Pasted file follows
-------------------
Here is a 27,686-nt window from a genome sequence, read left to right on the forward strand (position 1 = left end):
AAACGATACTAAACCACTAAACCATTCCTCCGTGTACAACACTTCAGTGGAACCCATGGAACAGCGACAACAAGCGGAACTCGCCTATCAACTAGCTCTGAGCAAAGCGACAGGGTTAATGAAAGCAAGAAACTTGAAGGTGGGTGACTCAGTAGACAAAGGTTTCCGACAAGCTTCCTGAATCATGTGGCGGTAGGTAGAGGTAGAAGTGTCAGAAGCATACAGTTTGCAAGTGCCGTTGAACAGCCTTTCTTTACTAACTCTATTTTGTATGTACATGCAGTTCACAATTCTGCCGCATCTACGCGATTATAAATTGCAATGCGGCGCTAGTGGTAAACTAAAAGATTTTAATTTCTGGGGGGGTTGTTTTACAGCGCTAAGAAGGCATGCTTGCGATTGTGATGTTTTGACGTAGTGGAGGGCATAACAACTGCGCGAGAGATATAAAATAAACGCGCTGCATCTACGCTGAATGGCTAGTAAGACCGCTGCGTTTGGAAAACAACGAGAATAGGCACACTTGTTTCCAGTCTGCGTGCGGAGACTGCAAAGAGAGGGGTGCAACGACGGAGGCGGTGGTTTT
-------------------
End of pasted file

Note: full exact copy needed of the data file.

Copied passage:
Here is a 27,686-nt window from a genome sequence, read left to right on the forward strand (position 1 = left end):
AAACGATACTAAACCACTAAACCATTCCTCCGTGTACAACACTTCAGTGGAACCCATGGAACAGCGACAACAAGCGGAACTCGCCTATCAACTAGCTCTGAGCAAAGCGACAGGGTTAATGAAAGCAAGAAACTTGAAGGTGGGTGACTCAGTAGACAAAGGTTTCCGACAAGCTTCCTGAATCATGTGGCGGTAGGTAGAGGTAGAAGTGTCAGAAGCATACAGTTTGCAAGTGCCGTTGAACAGCCTTTCTTTACTAACTCTATTTTGTATGTACATGCAGTTCACAATTCTGCCGCATCTACGCGATTATAAATTGCAATGCGGCGCTAGTGGTAAACTAAAAGATTTTAATTTCTGGGGGGGTTGTTTTACAGCGCTAAGAAGGCATGCTTGCGATTGTGATGTTTTGACGTAGTGGAGGGCATAACAACTGCGCGAGAGATATAAAATAAACGCGCTGCATCTACGCTGAATGGCTAGTAAGACCGCTGCGTTTGGAAAACAACGAGAATAGGCACACTTGTTTCCAGTCTGCGTGCGGAGACTGCAAAGAGAGGGGTGCAACGACGGAGGCGGTGGTTTT